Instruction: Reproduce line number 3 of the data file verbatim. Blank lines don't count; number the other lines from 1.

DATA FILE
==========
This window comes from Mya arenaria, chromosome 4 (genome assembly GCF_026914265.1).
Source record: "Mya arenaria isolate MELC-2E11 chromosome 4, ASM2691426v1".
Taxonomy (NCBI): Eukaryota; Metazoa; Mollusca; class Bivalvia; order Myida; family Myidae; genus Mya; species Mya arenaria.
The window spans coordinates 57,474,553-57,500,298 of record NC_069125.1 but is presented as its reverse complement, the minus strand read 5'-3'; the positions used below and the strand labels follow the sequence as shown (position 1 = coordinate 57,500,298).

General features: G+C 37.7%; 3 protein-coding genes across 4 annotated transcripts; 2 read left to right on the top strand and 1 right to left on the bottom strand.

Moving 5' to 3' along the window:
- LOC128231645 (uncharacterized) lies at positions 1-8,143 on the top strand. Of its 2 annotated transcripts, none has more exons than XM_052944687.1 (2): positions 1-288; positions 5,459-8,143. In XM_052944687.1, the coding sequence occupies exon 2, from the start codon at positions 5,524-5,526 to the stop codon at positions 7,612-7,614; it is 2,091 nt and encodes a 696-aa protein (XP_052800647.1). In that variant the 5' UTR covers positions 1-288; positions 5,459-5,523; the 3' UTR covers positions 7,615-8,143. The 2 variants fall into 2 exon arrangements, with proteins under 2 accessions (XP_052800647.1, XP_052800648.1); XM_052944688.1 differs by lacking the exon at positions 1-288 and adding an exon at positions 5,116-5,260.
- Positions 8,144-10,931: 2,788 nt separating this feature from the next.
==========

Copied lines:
Taxonomy (NCBI): Eukaryota; Metazoa; Mollusca; class Bivalvia; order Myida; family Myidae; genus Mya; species Mya arenaria.